Examples of representative democracies include the United States government, the government of the United Kingdom and most of the other governing bodies in the world. In essence, a representative democracy is a form of leadership in which the populace elects a number of representatives who serve the function of acting in their interests.
For instance, representatives may make laws and policies on behalf of the people and also act as a check against overreach of the other arms of government. This form of democracy is popular because it makes it much easier to govern.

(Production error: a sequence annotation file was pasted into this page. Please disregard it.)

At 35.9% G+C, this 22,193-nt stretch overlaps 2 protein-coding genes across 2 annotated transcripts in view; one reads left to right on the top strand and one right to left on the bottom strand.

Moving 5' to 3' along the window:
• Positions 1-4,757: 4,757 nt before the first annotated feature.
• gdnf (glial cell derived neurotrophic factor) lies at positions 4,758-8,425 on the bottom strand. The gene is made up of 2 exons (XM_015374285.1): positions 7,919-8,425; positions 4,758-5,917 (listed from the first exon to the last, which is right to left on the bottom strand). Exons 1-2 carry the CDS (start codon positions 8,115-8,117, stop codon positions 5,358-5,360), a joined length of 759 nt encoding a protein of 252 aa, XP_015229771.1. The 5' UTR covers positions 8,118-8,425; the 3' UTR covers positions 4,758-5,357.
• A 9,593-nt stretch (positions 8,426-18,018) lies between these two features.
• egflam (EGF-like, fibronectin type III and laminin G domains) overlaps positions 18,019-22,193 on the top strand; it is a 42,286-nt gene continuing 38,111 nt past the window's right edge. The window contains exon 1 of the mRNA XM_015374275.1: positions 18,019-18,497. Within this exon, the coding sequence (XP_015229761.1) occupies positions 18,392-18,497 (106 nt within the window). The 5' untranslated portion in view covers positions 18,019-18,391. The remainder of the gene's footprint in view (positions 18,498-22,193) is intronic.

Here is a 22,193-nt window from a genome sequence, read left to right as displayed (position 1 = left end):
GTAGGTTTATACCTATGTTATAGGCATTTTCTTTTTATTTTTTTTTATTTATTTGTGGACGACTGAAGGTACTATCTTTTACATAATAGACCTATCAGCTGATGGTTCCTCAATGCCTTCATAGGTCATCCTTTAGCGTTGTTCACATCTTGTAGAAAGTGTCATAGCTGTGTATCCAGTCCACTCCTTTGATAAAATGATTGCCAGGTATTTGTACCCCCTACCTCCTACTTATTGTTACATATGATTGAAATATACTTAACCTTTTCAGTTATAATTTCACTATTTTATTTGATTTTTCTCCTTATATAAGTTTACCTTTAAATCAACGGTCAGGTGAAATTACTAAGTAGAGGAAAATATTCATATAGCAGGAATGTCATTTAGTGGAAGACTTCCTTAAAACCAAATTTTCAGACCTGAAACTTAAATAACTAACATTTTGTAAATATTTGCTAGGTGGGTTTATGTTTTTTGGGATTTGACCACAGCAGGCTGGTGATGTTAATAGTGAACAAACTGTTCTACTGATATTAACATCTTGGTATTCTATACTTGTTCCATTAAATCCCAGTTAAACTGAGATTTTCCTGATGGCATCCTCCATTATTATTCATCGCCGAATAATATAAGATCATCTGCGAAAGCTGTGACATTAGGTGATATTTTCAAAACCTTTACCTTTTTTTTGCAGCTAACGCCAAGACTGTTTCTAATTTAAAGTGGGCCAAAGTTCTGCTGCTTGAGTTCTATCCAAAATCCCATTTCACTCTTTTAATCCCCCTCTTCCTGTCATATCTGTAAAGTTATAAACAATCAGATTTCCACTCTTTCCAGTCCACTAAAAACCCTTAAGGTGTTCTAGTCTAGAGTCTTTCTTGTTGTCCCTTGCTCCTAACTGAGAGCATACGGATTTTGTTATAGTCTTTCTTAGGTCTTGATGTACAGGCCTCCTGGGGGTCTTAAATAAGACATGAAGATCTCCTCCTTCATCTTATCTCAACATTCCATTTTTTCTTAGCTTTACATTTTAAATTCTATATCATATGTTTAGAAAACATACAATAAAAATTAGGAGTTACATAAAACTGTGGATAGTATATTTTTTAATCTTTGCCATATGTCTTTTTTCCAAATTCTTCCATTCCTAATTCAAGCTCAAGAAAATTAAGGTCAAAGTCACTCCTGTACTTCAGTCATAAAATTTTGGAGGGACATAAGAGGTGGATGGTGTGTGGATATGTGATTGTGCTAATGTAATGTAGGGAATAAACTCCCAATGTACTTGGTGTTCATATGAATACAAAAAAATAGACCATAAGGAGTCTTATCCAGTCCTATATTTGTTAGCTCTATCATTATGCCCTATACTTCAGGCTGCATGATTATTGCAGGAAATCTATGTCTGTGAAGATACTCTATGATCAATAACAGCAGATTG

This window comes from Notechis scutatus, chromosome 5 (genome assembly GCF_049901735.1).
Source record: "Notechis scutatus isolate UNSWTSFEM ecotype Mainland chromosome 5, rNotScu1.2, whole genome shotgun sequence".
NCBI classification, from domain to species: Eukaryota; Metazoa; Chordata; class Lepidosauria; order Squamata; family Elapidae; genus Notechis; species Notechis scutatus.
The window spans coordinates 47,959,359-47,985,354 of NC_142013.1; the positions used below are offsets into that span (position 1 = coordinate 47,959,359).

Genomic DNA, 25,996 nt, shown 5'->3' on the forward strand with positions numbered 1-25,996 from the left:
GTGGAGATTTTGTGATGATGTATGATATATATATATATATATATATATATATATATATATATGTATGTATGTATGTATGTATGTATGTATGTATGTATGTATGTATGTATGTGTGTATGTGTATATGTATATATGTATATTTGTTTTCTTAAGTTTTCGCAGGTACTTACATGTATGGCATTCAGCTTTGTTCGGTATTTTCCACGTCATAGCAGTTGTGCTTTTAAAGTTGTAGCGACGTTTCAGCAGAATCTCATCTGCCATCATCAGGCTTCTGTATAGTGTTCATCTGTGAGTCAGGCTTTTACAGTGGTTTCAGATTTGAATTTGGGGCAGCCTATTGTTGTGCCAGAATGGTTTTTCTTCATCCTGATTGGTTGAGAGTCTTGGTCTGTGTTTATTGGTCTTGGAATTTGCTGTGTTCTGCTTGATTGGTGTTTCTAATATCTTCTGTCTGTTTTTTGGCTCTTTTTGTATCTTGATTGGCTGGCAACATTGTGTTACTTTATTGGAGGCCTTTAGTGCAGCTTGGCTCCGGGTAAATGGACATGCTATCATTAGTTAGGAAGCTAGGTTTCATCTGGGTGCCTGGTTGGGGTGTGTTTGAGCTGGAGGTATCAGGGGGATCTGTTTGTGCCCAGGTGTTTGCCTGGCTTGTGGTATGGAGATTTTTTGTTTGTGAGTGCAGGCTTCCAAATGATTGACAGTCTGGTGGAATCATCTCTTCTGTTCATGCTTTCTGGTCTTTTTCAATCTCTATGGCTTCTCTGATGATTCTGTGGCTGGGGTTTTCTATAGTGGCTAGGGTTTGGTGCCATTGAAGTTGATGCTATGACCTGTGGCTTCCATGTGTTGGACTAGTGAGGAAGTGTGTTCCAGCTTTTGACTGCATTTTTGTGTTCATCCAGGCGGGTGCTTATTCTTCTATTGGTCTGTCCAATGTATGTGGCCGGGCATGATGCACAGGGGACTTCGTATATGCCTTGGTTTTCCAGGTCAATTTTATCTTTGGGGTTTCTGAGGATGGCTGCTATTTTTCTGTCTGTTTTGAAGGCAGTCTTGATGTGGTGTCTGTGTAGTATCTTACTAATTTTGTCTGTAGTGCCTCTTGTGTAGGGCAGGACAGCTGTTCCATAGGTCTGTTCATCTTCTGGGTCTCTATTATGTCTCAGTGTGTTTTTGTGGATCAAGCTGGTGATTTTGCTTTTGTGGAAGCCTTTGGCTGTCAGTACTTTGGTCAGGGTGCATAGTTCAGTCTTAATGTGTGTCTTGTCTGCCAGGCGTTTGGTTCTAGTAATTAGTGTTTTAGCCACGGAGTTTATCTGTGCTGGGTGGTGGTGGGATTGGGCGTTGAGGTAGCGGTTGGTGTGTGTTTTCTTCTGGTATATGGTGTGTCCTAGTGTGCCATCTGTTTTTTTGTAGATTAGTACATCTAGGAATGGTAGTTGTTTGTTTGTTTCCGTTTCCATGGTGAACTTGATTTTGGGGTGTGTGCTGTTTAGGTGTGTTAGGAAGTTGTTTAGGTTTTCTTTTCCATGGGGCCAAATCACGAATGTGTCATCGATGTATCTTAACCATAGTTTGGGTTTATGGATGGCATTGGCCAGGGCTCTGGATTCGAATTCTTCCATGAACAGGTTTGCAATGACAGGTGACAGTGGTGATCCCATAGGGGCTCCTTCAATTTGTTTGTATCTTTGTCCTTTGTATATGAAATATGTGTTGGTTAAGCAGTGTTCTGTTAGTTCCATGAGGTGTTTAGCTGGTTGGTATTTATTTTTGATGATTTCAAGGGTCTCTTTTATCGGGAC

The alternative to representative democracy is a direct democracy in which the populace itself decides on the policies that they need to implement. Though this is a more direct way of enabling democracy, one major shortfall of direct democracy is that, because the opinions of most of the populace are needed, it becomes very cumbersome to make decisions. For this reason, direct democracy is only practical in states in which the population is low, making it easier for the citizenry to meet and discuss policy matters. Some of the common features of a representative democracy include the presence of an independent judiciary, as well as election of officials through free and fair elections.